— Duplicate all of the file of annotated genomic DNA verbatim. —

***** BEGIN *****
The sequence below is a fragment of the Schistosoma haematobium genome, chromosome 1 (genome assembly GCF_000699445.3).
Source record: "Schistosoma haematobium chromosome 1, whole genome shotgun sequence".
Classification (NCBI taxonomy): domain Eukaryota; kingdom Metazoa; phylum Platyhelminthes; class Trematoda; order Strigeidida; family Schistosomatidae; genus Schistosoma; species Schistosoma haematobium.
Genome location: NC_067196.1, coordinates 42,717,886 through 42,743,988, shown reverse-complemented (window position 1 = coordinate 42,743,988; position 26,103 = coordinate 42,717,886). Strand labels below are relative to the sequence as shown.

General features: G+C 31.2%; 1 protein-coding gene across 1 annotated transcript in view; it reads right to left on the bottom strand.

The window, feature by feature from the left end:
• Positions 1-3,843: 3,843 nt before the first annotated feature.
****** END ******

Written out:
The sequence below is a fragment of the Schistosoma haematobium genome, chromosome 1 (genome assembly GCF_000699445.3).
Source record: "Schistosoma haematobium chromosome 1, whole genome shotgun sequence".
Classification (NCBI taxonomy): domain Eukaryota; kingdom Metazoa; phylum Platyhelminthes; class Trematoda; order Strigeidida; family Schistosomatidae; genus Schistosoma; species Schistosoma haematobium.
Genome location: NC_067196.1, coordinates 42,717,886 through 42,743,988, shown reverse-complemented (window position 1 = coordinate 42,743,988; position 26,103 = coordinate 42,717,886). Strand labels below are relative to the sequence as shown.

General features: G+C 31.2%; 1 protein-coding gene across 1 annotated transcript in view; it reads right to left on the bottom strand.

The window, feature by feature from the left end:
• Positions 1-3,843: 3,843 nt before the first annotated feature.